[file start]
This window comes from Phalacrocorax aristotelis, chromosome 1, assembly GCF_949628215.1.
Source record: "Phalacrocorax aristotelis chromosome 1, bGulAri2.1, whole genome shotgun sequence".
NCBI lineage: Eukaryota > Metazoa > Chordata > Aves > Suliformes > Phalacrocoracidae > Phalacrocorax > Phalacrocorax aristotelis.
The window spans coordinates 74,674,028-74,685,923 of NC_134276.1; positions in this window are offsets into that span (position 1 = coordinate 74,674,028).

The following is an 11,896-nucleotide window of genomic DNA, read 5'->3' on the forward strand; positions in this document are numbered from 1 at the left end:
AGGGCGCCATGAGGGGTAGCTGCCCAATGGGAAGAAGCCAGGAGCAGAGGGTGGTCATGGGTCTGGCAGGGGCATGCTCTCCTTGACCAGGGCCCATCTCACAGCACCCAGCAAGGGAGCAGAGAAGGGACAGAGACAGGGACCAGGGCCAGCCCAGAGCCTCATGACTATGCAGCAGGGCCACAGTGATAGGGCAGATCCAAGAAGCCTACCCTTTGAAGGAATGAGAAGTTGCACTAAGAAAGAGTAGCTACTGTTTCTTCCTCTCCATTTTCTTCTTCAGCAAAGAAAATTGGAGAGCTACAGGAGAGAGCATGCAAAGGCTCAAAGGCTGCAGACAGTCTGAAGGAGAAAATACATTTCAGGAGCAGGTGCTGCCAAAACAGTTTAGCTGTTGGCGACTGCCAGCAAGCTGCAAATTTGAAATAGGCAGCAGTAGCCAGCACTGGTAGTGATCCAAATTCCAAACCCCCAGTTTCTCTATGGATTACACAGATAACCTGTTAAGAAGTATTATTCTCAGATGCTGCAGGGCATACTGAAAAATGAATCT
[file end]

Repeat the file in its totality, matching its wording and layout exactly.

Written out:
This window comes from Phalacrocorax aristotelis, chromosome 1, assembly GCF_949628215.1.
Source record: "Phalacrocorax aristotelis chromosome 1, bGulAri2.1, whole genome shotgun sequence".
NCBI lineage: Eukaryota > Metazoa > Chordata > Aves > Suliformes > Phalacrocoracidae > Phalacrocorax > Phalacrocorax aristotelis.
The window spans coordinates 74,674,028-74,685,923 of NC_134276.1; positions in this window are offsets into that span (position 1 = coordinate 74,674,028).

The following is an 11,896-nucleotide window of genomic DNA, read 5'->3' on the forward strand; positions in this document are numbered from 1 at the left end:
AGGGCGCCATGAGGGGTAGCTGCCCAATGGGAAGAAGCCAGGAGCAGAGGGTGGTCATGGGTCTGGCAGGGGCATGCTCTCCTTGACCAGGGCCCATCTCACAGCACCCAGCAAGGGAGCAGAGAAGGGACAGAGACAGGGACCAGGGCCAGCCCAGAGCCTCATGACTATGCAGCAGGGCCACAGTGATAGGGCAGATCCAAGAAGCCTACCCTTTGAAGGAATGAGAAGTTGCACTAAGAAAGAGTAGCTACTGTTTCTTCCTCTCCATTTTCTTCTTCAGCAAAGAAAATTGGAGAGCTACAGGAGAGAGCATGCAAAGGCTCAAAGGCTGCAGACAGTCTGAAGGAGAAAATACATTTCAGGAGCAGGTGCTGCCAAAACAGTTTAGCTGTTGGCGACTGCCAGCAAGCTGCAAATTTGAAATAGGCAGCAGTAGCCAGCACTGGTAGTGATCCAAATTCCAAACCCCCAGTTTCTCTATGGATTACACAGATAACCTGTTAAGAAGTATTATTCTCAGATGCTGCAGGGCATACTGAAAAATGAATCT